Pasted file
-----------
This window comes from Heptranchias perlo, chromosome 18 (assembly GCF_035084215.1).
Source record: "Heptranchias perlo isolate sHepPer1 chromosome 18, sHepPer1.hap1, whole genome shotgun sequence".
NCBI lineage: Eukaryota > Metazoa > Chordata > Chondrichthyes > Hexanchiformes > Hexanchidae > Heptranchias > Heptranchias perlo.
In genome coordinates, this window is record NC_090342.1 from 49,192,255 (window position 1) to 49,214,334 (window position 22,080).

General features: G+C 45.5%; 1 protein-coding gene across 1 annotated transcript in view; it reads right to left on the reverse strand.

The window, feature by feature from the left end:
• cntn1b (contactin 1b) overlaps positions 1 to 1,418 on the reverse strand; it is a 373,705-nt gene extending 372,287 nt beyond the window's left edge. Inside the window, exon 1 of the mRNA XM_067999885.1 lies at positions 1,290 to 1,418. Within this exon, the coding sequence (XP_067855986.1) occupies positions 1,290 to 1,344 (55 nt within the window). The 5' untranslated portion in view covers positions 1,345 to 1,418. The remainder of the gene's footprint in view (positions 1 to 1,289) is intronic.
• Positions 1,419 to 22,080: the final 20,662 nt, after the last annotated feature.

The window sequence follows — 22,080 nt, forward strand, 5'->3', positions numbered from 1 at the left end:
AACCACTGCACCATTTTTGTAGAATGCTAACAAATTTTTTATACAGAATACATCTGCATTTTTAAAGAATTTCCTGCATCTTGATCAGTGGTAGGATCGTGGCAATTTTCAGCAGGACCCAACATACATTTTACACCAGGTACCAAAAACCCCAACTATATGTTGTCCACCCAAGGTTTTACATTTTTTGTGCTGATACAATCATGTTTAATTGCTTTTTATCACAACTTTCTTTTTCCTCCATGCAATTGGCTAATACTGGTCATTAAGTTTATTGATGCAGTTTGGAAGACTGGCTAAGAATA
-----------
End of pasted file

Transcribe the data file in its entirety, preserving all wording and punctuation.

This window comes from Heptranchias perlo, chromosome 18 (assembly GCF_035084215.1).
Source record: "Heptranchias perlo isolate sHepPer1 chromosome 18, sHepPer1.hap1, whole genome shotgun sequence".
NCBI lineage: Eukaryota > Metazoa > Chordata > Chondrichthyes > Hexanchiformes > Hexanchidae > Heptranchias > Heptranchias perlo.
In genome coordinates, this window is record NC_090342.1 from 49,192,255 (window position 1) to 49,214,334 (window position 22,080).

General features: G+C 45.5%; 1 protein-coding gene across 1 annotated transcript in view; it reads right to left on the reverse strand.

The window, feature by feature from the left end:
• cntn1b (contactin 1b) overlaps positions 1 to 1,418 on the reverse strand; it is a 373,705-nt gene extending 372,287 nt beyond the window's left edge. Inside the window, exon 1 of the mRNA XM_067999885.1 lies at positions 1,290 to 1,418. Within this exon, the coding sequence (XP_067855986.1) occupies positions 1,290 to 1,344 (55 nt within the window). The 5' untranslated portion in view covers positions 1,345 to 1,418. The remainder of the gene's footprint in view (positions 1 to 1,289) is intronic.
• Positions 1,419 to 22,080: the final 20,662 nt, after the last annotated feature.

The window sequence follows — 22,080 nt, forward strand, 5'->3', positions numbered from 1 at the left end:
AACCACTGCACCATTTTTGTAGAATGCTAACAAATTTTTTATACAGAATACATCTGCATTTTTAAAGAATTTCCTGCATCTTGATCAGTGGTAGGATCGTGGCAATTTTCAGCAGGACCCAACATACATTTTACACCAGGTACCAAAAACCCCAACTATATGTTGTCCACCCAAGGTTTTACATTTTTTGTGCTGATACAATCATGTTTAATTGCTTTTTATCACAACTTTCTTTTTCCTCCATGCAATTGGCTAATACTGGTCATTAAGTTTATTGATGCAGTTTGGAAGACTGGCTAAGAATA